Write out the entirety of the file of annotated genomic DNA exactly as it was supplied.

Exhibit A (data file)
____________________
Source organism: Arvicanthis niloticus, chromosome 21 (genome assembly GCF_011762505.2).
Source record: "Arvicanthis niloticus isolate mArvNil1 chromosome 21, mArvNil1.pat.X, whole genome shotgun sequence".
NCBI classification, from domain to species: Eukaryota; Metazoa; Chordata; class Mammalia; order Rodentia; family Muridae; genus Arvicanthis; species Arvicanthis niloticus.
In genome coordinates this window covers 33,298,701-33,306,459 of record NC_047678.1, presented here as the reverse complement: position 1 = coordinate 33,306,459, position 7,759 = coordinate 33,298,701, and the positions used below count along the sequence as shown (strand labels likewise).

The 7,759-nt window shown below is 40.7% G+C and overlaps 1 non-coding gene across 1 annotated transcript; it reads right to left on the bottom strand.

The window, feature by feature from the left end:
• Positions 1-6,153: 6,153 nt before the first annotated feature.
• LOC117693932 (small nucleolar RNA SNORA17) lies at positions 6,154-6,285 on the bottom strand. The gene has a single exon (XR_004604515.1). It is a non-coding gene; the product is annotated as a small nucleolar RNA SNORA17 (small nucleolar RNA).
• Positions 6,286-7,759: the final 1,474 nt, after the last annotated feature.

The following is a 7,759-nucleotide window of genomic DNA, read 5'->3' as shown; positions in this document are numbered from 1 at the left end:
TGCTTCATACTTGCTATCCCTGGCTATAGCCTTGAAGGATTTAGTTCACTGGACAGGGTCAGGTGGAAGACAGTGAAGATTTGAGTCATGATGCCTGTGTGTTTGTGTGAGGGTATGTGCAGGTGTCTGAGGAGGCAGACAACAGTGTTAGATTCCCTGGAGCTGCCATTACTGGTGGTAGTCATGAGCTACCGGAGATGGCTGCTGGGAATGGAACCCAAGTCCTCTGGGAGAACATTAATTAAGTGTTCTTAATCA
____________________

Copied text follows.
Source organism: Arvicanthis niloticus, chromosome 21 (genome assembly GCF_011762505.2).
Source record: "Arvicanthis niloticus isolate mArvNil1 chromosome 21, mArvNil1.pat.X, whole genome shotgun sequence".
NCBI classification, from domain to species: Eukaryota; Metazoa; Chordata; class Mammalia; order Rodentia; family Muridae; genus Arvicanthis; species Arvicanthis niloticus.
In genome coordinates this window covers 33,298,701-33,306,459 of record NC_047678.1, presented here as the reverse complement: position 1 = coordinate 33,306,459, position 7,759 = coordinate 33,298,701, and the positions used below count along the sequence as shown (strand labels likewise).

The 7,759-nt window shown below is 40.7% G+C and overlaps 1 non-coding gene across 1 annotated transcript; it reads right to left on the bottom strand.

The window, feature by feature from the left end:
• Positions 1-6,153: 6,153 nt before the first annotated feature.
• LOC117693932 (small nucleolar RNA SNORA17) lies at positions 6,154-6,285 on the bottom strand. The gene has a single exon (XR_004604515.1). It is a non-coding gene; the product is annotated as a small nucleolar RNA SNORA17 (small nucleolar RNA).
• Positions 6,286-7,759: the final 1,474 nt, after the last annotated feature.

The following is a 7,759-nucleotide window of genomic DNA, read 5'->3' as shown; positions in this document are numbered from 1 at the left end:
TGCTTCATACTTGCTATCCCTGGCTATAGCCTTGAAGGATTTAGTTCACTGGACAGGGTCAGGTGGAAGACAGTGAAGATTTGAGTCATGATGCCTGTGTGTTTGTGTGAGGGTATGTGCAGGTGTCTGAGGAGGCAGACAACAGTGTTAGATTCCCTGGAGCTGCCATTACTGGTGGTAGTCATGAGCTACCGGAGATGGCTGCTGGGAATGGAACCCAAGTCCTCTGGGAGAACATTAATTAAGTGTTCTTAATCA